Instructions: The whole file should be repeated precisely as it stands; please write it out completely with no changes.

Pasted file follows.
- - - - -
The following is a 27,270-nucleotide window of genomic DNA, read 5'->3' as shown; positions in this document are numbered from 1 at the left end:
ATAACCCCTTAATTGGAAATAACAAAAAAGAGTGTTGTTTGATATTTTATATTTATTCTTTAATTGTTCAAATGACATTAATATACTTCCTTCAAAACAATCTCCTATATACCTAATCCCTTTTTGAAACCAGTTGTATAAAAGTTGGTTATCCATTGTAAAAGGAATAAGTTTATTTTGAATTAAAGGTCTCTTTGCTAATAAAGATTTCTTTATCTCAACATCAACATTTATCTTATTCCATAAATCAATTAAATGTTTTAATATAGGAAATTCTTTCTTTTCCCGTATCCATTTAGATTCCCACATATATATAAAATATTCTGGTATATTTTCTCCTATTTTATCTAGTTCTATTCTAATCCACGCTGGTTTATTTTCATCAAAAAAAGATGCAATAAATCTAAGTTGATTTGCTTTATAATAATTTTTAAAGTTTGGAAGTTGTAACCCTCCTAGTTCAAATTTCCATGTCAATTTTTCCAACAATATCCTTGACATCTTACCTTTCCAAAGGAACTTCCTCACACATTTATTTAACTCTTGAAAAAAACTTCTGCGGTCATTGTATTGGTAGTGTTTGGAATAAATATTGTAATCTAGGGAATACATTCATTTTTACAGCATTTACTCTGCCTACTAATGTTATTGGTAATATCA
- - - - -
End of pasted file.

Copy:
The following is a 27,270-nucleotide window of genomic DNA, read 5'->3' as shown; positions in this document are numbered from 1 at the left end:
ATAACCCCTTAATTGGAAATAACAAAAAAGAGTGTTGTTTGATATTTTATATTTATTCTTTAATTGTTCAAATGACATTAATATACTTCCTTCAAAACAATCTCCTATATACCTAATCCCTTTTTGAAACCAGTTGTATAAAAGTTGGTTATCCATTGTAAAAGGAATAAGTTTATTTTGAATTAAAGGTCTCTTTGCTAATAAAGATTTCTTTATCTCAACATCAACATTTATCTTATTCCATAAATCAATTAAATGTTTTAATATAGGAAATTCTTTCTTTTCCCGTATCCATTTAGATTCCCACATATATATAAAATATTCTGGTATATTTTCTCCTATTTTATCTAGTTCTATTCTAATCCACGCTGGTTTATTTTCATCAAAAAAAGATGCAATAAATCTAAGTTGATTTGCTTTATAATAATTTTTAAAGTTTGGAAGTTGTAACCCTCCTAGTTCAAATTTCCATGTCAATTTTTCCAACAATATCCTTGACATCTTACCTTTCCAAAGGAACTTCCTCACACATTTATTTAACTCTTGAAAAAAACTTCTGCGGTCATTGTATTGGTAGTGTTTGGAATAAATATTGTAATCTAGGGAATACATTCATTTTTACAGCATTTACTCTGCCTACTAATGTTATTGGTAATATCA